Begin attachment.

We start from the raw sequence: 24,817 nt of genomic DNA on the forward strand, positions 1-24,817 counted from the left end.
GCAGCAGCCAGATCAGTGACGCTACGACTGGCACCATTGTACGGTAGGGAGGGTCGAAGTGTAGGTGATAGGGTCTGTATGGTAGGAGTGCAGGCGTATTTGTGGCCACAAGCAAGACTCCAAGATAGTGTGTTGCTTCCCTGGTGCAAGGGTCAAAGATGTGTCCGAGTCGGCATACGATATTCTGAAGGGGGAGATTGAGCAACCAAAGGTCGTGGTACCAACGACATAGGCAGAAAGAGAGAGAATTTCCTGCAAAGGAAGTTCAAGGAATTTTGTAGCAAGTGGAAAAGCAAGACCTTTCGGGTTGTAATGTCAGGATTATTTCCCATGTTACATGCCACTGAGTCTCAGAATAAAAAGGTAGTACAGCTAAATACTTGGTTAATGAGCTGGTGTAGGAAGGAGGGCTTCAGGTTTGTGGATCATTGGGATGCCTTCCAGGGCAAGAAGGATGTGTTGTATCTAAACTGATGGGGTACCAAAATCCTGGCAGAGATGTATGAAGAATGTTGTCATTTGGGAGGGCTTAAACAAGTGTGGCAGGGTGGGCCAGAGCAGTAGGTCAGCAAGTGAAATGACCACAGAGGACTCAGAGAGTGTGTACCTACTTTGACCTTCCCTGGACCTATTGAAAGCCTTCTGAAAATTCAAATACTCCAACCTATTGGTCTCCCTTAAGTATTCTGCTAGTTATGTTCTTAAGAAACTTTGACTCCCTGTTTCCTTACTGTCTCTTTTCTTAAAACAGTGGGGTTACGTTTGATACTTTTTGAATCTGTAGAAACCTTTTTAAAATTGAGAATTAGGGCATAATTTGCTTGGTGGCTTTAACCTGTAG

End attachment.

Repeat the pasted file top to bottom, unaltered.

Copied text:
We start from the raw sequence: 24,817 nt of genomic DNA on the forward strand, positions 1-24,817 counted from the left end.
GCAGCAGCCAGATCAGTGACGCTACGACTGGCACCATTGTACGGTAGGGAGGGTCGAAGTGTAGGTGATAGGGTCTGTATGGTAGGAGTGCAGGCGTATTTGTGGCCACAAGCAAGACTCCAAGATAGTGTGTTGCTTCCCTGGTGCAAGGGTCAAAGATGTGTCCGAGTCGGCATACGATATTCTGAAGGGGGAGATTGAGCAACCAAAGGTCGTGGTACCAACGACATAGGCAGAAAGAGAGAGAATTTCCTGCAAAGGAAGTTCAAGGAATTTTGTAGCAAGTGGAAAAGCAAGACCTTTCGGGTTGTAATGTCAGGATTATTTCCCATGTTACATGCCACTGAGTCTCAGAATAAAAAGGTAGTACAGCTAAATACTTGGTTAATGAGCTGGTGTAGGAAGGAGGGCTTCAGGTTTGTGGATCATTGGGATGCCTTCCAGGGCAAGAAGGATGTGTTGTATCTAAACTGATGGGGTACCAAAATCCTGGCAGAGATGTATGAAGAATGTTGTCATTTGGGAGGGCTTAAACAAGTGTGGCAGGGTGGGCCAGAGCAGTAGGTCAGCAAGTGAAATGACCACAGAGGACTCAGAGAGTGTGTACCTACTTTGACCTTCCCTGGACCTATTGAAAGCCTTCTGAAAATTCAAATACTCCAACCTATTGGTCTCCCTTAAGTATTCTGCTAGTTATGTTCTTAAGAAACTTTGACTCCCTGTTTCCTTACTGTCTCTTTTCTTAAAACAGTGGGGTTACGTTTGATACTTTTTGAATCTGTAGAAACCTTTTTAAAATTGAGAATTAGGGCATAATTTGCTTGGTGGCTTTAACCTGTAG